Forex Markets Run on Notions to Weaken the Dollar

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A display of daily stock market price and quotation.

The forex markets are all up and about today, with various analyses coming in for the weakening of the dollar.  Wall Street analysts are speculating on various scenarios in which US President Donald Trump may take his quest to weaken the greenback to a whole new level.

Analysts from various departments are contemplating the possibility of government intervention. This comes as Trump steps up criticisms for both the Federal Reserve and other countries.

It’s easy to remember the time when Trump called for Fed Chairman Jerome Powell to cut rates. The Fed Chair didn’t respond and insisted that the US central bank would be more “data-dependent.”

This gathered more criticisms from Trump, who recently said that Europe and China are playing a “big currency manipulation game.” He indicated that the United States should get ready to play the same game.

In his words, Trump said that the US should “MATCH (the efforts), or continue being the dummies.”

The last time the US intervened in the forex markets was in 2011. The US tagged along with international peers amid the sky-rocketing value of the yen. That came after 2011’s catastrophic earthquake in Japan.

That effort moved to strengthen the dollar. The difference today is that any intervention will inevitably lead to weakening the greenback.

Overall, deliberate intervention must come should the European Central Bank opt for further monetary stimulus. That’s the most obvious consensus.

The Federal Reserve and the Forex Markets

Federal Reserve Bank sign closeup.

One analyst wrote a note on Monday, asking whether Trump’s frustration with the Fed could lead him to go beyond words.

One may remember that the US reaffirmed a G20 pledge to refrain from competitive currency devaluation. However, a weaker dollar’s ability to lift up the economy in 2020 may be a tad too appealing.

On the flipside, the market will probably take time to absorb the notion of a government intervention. That’s because worldwide currency volatility is at a five-year low. The dollar index hasn’t seen much action so far.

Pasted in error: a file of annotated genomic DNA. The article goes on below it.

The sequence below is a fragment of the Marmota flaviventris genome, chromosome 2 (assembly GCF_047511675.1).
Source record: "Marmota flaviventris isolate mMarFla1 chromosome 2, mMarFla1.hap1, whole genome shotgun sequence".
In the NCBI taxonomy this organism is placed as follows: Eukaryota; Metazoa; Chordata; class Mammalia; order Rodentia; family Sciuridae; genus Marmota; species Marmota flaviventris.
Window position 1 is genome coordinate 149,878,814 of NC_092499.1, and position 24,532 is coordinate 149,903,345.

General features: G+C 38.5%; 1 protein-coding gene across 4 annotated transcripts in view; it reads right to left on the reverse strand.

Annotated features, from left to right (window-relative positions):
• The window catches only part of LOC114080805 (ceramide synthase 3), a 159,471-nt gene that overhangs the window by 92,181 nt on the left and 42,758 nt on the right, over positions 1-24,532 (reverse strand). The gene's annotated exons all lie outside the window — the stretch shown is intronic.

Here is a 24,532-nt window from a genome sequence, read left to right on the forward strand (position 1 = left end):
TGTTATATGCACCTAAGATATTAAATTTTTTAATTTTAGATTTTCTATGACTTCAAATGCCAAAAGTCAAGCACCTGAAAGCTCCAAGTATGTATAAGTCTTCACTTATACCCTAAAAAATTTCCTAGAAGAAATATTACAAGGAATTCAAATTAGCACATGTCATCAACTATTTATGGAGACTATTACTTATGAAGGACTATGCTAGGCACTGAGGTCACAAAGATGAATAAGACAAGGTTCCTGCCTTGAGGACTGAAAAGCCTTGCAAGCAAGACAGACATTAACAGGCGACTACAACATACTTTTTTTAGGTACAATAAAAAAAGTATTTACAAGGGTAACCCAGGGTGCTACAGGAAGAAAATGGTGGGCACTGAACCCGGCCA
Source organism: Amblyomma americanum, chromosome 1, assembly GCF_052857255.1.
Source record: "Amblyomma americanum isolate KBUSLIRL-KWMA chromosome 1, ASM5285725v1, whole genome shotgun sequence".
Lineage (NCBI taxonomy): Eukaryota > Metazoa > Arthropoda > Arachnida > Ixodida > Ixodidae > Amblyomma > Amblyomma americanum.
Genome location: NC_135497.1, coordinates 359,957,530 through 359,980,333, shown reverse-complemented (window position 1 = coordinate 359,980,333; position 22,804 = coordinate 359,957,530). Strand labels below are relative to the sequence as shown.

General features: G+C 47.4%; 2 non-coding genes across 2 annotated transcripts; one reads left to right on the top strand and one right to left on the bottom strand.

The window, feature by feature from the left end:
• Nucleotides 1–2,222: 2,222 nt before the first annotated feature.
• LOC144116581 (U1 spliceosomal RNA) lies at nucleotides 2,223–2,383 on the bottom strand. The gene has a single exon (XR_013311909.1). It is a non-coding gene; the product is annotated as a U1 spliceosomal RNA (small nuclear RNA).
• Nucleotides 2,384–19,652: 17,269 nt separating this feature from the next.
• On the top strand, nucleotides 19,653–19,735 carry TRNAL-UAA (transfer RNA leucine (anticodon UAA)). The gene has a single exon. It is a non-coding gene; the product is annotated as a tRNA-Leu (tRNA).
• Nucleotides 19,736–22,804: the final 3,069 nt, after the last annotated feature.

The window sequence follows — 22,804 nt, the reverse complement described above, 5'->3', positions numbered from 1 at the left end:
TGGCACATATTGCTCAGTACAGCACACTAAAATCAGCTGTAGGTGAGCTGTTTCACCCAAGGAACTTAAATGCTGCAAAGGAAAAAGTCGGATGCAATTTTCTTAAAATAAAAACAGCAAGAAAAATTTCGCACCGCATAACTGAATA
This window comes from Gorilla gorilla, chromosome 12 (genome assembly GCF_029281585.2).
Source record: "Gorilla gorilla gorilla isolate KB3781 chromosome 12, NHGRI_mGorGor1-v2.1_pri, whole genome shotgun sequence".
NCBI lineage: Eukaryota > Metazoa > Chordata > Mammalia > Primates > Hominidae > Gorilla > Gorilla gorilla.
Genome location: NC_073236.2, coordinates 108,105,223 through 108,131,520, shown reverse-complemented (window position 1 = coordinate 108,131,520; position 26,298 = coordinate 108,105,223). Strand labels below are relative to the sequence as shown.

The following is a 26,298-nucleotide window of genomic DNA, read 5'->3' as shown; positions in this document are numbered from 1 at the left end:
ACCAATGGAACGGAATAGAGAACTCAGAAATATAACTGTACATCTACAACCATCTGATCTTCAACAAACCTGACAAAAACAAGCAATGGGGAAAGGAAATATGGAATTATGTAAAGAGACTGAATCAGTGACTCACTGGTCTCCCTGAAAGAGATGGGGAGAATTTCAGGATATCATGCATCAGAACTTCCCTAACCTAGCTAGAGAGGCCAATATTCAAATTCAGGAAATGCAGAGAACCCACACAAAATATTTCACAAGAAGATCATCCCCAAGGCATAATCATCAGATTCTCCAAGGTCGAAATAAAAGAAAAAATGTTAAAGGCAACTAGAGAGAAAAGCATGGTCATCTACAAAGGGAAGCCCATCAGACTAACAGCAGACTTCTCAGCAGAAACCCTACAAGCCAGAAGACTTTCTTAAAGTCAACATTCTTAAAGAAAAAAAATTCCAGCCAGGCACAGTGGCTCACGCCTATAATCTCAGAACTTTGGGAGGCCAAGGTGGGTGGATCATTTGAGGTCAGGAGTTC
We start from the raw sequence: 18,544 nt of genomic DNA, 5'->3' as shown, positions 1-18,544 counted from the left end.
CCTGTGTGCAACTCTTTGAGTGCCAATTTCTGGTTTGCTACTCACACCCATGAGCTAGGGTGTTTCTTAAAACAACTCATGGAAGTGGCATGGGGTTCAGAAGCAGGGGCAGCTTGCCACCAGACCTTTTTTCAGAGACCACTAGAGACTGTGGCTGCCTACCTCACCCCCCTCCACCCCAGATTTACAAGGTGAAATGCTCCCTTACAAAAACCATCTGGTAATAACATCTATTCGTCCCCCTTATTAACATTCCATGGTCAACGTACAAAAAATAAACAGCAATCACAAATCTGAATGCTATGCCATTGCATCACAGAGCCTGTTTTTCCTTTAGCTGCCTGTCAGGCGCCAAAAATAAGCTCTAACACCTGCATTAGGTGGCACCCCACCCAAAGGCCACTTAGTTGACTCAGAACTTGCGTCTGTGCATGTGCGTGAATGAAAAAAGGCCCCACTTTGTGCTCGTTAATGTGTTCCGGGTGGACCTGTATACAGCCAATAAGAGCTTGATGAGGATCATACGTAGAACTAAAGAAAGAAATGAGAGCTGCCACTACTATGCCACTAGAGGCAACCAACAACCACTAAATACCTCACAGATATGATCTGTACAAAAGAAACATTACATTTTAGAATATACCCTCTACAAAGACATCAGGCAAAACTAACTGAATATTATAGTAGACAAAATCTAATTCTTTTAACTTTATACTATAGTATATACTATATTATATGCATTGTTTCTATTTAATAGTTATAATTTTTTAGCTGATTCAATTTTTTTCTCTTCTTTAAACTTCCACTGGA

Powell also appears to be adamant in his quest to prove that the Fed is independent from Trump. In spite of receiving criticisms, the governor said the Fed wouldn’t act upon “short-term situations.”

He said the Fed would wait and see until the broader economic status of the US actually warranted a rate cut. This rate cut, if it happens, can then lead to the natural weakening of the dollar.

Possible Scenarios

The forex markets, however, is aware of various scenarios in which the government could intervene to weaken the buck.

One of them has something to do with the ECB. For one of the major Wall Street Banks, pressure will grow for US Treasury to take more action. That is, if the dollar doesn’t naturally weaken later in the year.

But if the ECB pulls off a fresh round of quantitative easing this September, the US could probably respond. Such easing usually puts the EURUSD pair under pressure.

Then there’s also the “Tinfoil-Hat” scenario. This one tells us that the markets cannot really depend on the paradigm that the Treasury won’t do something.

According to another analyst, US intervention would probably kick off only a “temporary” dollar weakening. It’s only temporary because of the average daily dollar flow.

Against that average flow, the reserves available in the Treasury Department Exchange Stabilization Fund pale in comparison.

Overall, the tinfoil hat situation means the Treasury could pressure the Fed liquidate its balance sheet to offer more dollars.

Because of Fed’s balance sheet’s massive size, this could make way for “lasting downward effect on the dollar.

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